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Russia: IMF's Number Two Arrives To Start Tough Discussions On New Credits

  • Robert Lyle



Washington, 23 June 1998 (RFE/RL) -- The arrival in Moscow of the International Monetary Fund's number two official, Stanley Fischer, marks the real start of the tough discussions on just how much new financial assistance Russia can hope to get from the IMF soon.

First Deputy Managing Director Fischer has become the fund's disaster relief point man. He spearheaded the fund's first moves to help Mexico a few years ago and took the same role at the start of the Asian financial crisis last year.

Now, he has traveled from Ukraine -- where he apparently helped finalize an agreement in principle for a long-term loan program -- to join the talks on what Russia needs and what it can hope to get.

Officially, IMF officials say Fischer is in Moscow to get to know the government's new economic team and participate in the review of the current loan program being conducted by the regular IMF mission.

But Fischer has achieved a certain status within the fund as the hard-headed, no-nonsense official who has no trouble telling officials in financially troubled countries exactly what they must do to get further IMF help. As importantly, he also has no qualms telling those same officials the limits of what the fund might be willing to do in offering help.

In an organization which often must deal with the politically delicate and difficult job of telling member countries -- who in the end are the owners and bosses of the organization -- things they often don't want to hear, Fischer has taken on one of the most difficult jobs.

Managing Director Michel Camdessus is a masterful politician who has achieved a reputation of being able to tackle the most delicate political situations -- applying diplomacy in a way that leaves few feathers ruffled. He can be tough, too, but has apparently come to value Fischer's demonstrated ability to be the counter-balancing "tough guy" when member nations in serious trouble are reluctant to swallow bitter medicine.

Russia is in just such a situation -- unable to get its tax and collection system reformed and working to allow release of the next tranche of its current IMF loan, while facing the need of additional financing to protect against further assaults on the value of the ruble.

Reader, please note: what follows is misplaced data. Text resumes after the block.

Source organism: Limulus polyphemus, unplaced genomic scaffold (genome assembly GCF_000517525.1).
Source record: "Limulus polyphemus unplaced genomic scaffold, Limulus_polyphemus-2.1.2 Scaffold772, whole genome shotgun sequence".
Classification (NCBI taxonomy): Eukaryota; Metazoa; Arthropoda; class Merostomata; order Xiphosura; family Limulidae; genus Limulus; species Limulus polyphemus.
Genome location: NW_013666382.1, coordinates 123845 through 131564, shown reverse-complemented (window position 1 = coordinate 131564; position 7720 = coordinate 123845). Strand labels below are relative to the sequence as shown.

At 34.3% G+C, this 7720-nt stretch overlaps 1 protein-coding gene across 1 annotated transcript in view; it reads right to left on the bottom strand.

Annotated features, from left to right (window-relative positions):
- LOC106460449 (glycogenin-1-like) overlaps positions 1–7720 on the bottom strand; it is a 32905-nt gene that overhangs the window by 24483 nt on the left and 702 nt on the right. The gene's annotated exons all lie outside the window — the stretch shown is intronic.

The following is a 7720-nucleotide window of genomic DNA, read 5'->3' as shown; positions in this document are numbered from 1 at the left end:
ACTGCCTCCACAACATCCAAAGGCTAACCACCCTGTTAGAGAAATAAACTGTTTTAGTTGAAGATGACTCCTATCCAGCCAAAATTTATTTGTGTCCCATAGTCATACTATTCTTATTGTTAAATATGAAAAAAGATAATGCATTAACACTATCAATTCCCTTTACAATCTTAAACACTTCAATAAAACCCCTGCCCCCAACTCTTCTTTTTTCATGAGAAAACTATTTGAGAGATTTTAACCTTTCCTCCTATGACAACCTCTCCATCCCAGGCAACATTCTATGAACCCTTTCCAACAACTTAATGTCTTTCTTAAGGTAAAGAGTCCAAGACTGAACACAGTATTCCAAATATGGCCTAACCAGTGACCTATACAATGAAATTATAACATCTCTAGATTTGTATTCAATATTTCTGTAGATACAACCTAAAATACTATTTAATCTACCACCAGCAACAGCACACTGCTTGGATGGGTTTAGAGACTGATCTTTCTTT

IMF officials say the fund's Board of Executive Directors last week postponed taking up release of the latest nearly 700 million dollar drawing from the fund to give Russian officials time to complete "certain prior actions" this week.

Prior actions is IMF code for steps a government has agreed to take, but has not yet put into effect. Prime Minister Sergei Kiriyenko says his government's latest austerity package, to be released soon, is aimed at dealing with rampant tax evasion.

But in addition, Russian officials say they now could use between $10 billion and $15 billion in new, short-term stabilization funding from the IMF to protect the Russian Central bank's reserves in supporting the value of the ruble.

Kremlin spokesman Sergei Yastrzhembsky said some of the conditions the IMF wants to impose for the credits would be difficult for Russia to accept. He did not elaborate. But apparently Russia is finding that, as Indonesia, South Korea and other Asian nations learned in recent months, Fischer pulls no punches when he talks emergency rescue programs.

Fischer quipped to reporters in Sao Paulo, Brazil last Friday that $10 billion to $15 billion was "a lot of money, more than the IMF can give to one economy."

IMF officials played down the implication that anything has been decided with Russia on a new loan. But they also acknowledged that the real extent of Russia's needs and the IMF's willingness to help will only be clear after Fischer completes his talks in Moscow.
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